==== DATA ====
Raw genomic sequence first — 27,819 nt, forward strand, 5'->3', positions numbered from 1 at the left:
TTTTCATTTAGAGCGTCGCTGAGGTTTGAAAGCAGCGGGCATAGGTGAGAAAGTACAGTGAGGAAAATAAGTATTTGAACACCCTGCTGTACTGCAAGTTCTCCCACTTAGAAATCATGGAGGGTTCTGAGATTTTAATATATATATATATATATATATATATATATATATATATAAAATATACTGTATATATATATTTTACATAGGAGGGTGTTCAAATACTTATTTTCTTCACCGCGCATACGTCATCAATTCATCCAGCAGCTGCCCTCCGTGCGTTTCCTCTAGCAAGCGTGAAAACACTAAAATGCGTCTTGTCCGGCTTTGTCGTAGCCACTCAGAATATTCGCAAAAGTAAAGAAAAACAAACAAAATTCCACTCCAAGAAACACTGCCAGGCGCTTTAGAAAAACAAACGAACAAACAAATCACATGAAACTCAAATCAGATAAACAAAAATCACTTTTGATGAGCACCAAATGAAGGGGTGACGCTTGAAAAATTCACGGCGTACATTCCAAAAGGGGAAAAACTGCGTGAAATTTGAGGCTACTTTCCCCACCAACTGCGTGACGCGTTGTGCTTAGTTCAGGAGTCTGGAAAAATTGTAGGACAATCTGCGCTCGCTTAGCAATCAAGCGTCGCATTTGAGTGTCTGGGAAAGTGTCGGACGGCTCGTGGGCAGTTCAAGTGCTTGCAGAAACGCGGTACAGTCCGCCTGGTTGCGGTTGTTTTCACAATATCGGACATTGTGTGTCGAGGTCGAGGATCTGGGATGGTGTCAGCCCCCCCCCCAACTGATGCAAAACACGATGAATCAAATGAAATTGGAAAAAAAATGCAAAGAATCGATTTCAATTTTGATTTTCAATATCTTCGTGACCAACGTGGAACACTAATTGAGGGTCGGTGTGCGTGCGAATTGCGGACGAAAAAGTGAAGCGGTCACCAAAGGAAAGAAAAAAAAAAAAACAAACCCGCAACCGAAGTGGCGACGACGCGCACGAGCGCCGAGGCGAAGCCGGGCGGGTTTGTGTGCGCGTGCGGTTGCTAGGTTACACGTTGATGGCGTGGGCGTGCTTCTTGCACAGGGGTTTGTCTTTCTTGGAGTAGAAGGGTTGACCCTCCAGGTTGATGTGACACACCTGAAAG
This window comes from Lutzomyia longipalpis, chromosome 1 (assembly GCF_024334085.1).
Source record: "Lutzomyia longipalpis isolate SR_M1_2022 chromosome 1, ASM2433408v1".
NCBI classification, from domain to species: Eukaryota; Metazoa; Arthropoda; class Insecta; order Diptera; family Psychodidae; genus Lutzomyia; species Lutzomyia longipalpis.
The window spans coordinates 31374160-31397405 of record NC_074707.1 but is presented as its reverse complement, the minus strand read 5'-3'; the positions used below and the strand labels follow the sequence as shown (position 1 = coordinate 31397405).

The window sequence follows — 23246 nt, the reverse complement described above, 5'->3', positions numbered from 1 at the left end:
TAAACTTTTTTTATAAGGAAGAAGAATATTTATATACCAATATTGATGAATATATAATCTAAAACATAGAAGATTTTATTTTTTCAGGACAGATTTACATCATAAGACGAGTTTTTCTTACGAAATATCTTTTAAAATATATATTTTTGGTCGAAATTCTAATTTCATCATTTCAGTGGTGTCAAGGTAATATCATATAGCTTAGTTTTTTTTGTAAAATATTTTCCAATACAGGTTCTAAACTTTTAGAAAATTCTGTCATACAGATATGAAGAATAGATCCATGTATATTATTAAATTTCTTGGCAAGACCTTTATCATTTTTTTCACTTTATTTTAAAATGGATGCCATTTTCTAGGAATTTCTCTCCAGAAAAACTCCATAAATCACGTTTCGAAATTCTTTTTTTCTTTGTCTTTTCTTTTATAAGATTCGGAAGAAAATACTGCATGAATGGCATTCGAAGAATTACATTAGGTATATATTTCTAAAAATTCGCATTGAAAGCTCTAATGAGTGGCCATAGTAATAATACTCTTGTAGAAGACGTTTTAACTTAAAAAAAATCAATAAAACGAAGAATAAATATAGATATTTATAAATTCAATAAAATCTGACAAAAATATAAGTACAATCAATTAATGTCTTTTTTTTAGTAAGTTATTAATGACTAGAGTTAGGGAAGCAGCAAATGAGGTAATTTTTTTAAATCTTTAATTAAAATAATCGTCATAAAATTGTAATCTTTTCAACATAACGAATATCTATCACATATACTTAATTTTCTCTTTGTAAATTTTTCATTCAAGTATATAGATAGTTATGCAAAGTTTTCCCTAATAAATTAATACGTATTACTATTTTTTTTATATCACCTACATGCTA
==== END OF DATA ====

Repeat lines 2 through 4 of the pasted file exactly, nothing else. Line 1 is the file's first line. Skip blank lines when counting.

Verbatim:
TTTTCATTTAGAGCGTCGCTGAGGTTTGAAAGCAGCGGGCATAGGTGAGAAAGTACAGTGAGGAAAATAAGTATTTGAACACCCTGCTGTACTGCAAGTTCTCCCACTTAGAAATCATGGAGGGTTCTGAGATTTTAATATATATATATATATATATATATATATATATATATATAAAATATACTGTATATATATATTTTACATAGGAGGGTGTTCAAATACTTATTTTCTTCACCGCGCATACGTCATCAATTCATCCAGCAGCTGCCCTCCGTGCGTTTCCTCTAGCAAGCGTGAAAACACTAAAATGCGTCTTGTCCGGCTTTGTCGTAGCCACTCAGAATATTCGCAAAAGTAAAGAAAAACAAACAAAATTCCACTCCAAGAAACACTGCCAGGCGCTTTAGAAAAACAAACGAACAAACAAATCACATGAAACTCAAATCAGATAAACAAAAATCACTTTTGATGAGCACCAAATGAAGGGGTGACGCTTGAAAAATTCACGGCGTACATTCCAAAAGGGGAAAAACTGCGTGAAATTTGAGGCTACTTTCCCCACCAACTGCGTGACGCGTTGTGCTTAGTTCAGGAGTCTGGAAAAATTGTAGGACAATCTGCGCTCGCTTAGCAATCAAGCGTCGCATTTGAGTGTCTGGGAAAGTGTCGGACGGCTCGTGGGCAGTTCAAGTGCTTGCAGAAACGCGGTACAGTCCGCCTGGTTGCGGTTGTTTTCACAATATCGGACATTGTGTGTCGAGGTCGAGGATCTGGGATGGTGTCAGCCCCCCCCCCAACTGATGCAAAACACGATGAATCAAATGAAATTGGAAAAAAAATGCAAAGAATCGATTTCAATTTTGATTTTCAATATCTTCGTGACCAACGTGGAACACTAATTGAGGGTCGGTGTGCGTGCGAATTGCGGACGAAAAAGTGAAGCGGTCACCAAAGGAAAGAAAAAAAAAAAAACAAACCCGCAACCGAAGTGGCGACGACGCGCACGAGCGCCGAGGCGAAGCCGGGCGGGTTTGTGTGCGCGTGCGGTTGCTAGGTTACACGTTGATGGCGTGGGCGTGCTTCTTGCACAGGGGTTTGTCTTTCTTGGAGTAGAAGGGTTGACCCTCCAGGTTGATGTGACACACCTGAAAG
This window comes from Lutzomyia longipalpis, chromosome 1 (assembly GCF_024334085.1).
Source record: "Lutzomyia longipalpis isolate SR_M1_2022 chromosome 1, ASM2433408v1".